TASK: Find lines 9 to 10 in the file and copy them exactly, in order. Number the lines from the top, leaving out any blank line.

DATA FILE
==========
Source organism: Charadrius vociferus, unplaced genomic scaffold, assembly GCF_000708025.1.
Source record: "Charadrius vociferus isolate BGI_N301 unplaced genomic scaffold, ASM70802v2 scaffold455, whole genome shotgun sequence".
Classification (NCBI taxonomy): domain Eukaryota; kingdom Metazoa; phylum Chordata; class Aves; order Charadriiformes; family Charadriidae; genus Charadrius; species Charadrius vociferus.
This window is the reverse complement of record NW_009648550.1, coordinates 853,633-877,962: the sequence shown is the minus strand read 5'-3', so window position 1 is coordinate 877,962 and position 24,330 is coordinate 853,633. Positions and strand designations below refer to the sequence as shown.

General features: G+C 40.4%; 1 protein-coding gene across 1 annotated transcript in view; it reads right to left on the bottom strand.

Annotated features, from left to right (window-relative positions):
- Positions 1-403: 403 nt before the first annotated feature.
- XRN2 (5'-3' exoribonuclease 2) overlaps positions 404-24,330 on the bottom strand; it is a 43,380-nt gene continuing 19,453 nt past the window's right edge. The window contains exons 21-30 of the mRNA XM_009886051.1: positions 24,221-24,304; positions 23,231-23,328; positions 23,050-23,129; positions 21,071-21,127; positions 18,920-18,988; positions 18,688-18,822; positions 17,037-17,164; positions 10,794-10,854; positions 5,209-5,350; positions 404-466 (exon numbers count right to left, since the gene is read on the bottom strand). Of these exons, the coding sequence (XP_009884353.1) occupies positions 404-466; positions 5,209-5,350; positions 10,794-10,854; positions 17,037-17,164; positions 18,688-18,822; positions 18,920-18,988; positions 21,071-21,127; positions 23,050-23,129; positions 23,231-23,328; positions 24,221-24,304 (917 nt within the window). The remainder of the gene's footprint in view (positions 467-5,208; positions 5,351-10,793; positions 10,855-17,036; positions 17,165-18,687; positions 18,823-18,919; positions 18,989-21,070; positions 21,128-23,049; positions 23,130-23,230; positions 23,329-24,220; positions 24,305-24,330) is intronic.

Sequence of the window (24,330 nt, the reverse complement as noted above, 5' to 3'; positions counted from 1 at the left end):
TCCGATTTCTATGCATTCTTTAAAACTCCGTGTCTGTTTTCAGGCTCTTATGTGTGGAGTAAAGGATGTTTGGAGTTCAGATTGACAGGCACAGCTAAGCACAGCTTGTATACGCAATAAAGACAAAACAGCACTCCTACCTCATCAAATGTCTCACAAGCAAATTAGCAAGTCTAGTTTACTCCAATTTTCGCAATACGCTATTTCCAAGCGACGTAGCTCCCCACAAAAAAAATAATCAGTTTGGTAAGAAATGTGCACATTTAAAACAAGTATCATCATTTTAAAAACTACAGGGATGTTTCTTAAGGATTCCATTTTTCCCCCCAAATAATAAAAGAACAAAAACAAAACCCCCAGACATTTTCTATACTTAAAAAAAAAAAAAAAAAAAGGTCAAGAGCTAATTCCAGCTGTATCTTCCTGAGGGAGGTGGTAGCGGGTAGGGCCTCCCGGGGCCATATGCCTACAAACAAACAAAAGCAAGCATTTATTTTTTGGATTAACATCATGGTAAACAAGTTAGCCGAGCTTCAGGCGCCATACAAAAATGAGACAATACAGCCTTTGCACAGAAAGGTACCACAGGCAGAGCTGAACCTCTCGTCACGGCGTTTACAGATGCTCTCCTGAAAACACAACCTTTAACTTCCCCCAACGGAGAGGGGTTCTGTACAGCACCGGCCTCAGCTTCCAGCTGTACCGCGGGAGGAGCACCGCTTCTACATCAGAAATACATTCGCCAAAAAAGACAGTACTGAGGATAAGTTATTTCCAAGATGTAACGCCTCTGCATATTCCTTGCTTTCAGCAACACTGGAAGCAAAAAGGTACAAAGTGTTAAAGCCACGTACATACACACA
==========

Sequence of the window (24,330 nt, the reverse complement as noted above, 5' to 3'; positions counted from 1 at the left end):
TCCGATTTCTATGCATTCTTTAAAACTCCGTGTCTGTTTTCAGGCTCTTATGTGTGGAGTAAAGGATGTTTGGAGTTCAGATTGACAGGCACAGCTAAGCACAGCTTGTATACGCAATAAAGACAAAACAGCACTCCTACCTCATCAAATGTCTCACAAGCAAATTAGCAAGTCTAGTTTACTCCAATTTTCGCAATACGCTATTTCCAAGCGACGTAGCTCCCCACAAAAAAAATAATCAGTTTGGTAAGAAATGTGCACATTTAAAACAAGTATCATCATTTTAAAAACTACAGGGATGTTTCTTAAGGATTCCATTTTTCCCCCCAAATAATAAAAGAACAAAAACAAAACCCCCAGACATTTTCTATACTTAAAAAAAAAAAAAAAAAAAGGTCAAGAGCTAATTCCAGCTGTATCTTCCTGAGGGAGGTGGTAGCGGGTAGGGCCTCCCGGGGCCATATGCCTACAAACAAACAAAAGCAAGCATTTATTTTTTGGATTAACATCATGGTAAACAAGTTAGCCGAGCTTCAGGCGCCATACAAAAATGAGACAATACAGCCTTTGCACAGAAAGGTACCACAGGCAGAGCTGAACCTCTCGTCACGGCGTTTACAGATGCTCTCCTGAAAACACAACCTTTAACTTCCCCCAACGGAGAGGGGTTCTGTACAGCACCGGCCTCAGCTTCCAGCTGTACCGCGGGAGGAGCACCGCTTCTACATCAGAAATACATTCGCCAAAAAAGACAGTACTGAGGATAAGTTATTTCCAAGATGTAACGCCTCTGCATATTCCTTGCTTTCAGCAACACTGGAAGCAAAAAGGTACAAAGTGTTAAAGCCACGTACATACACACA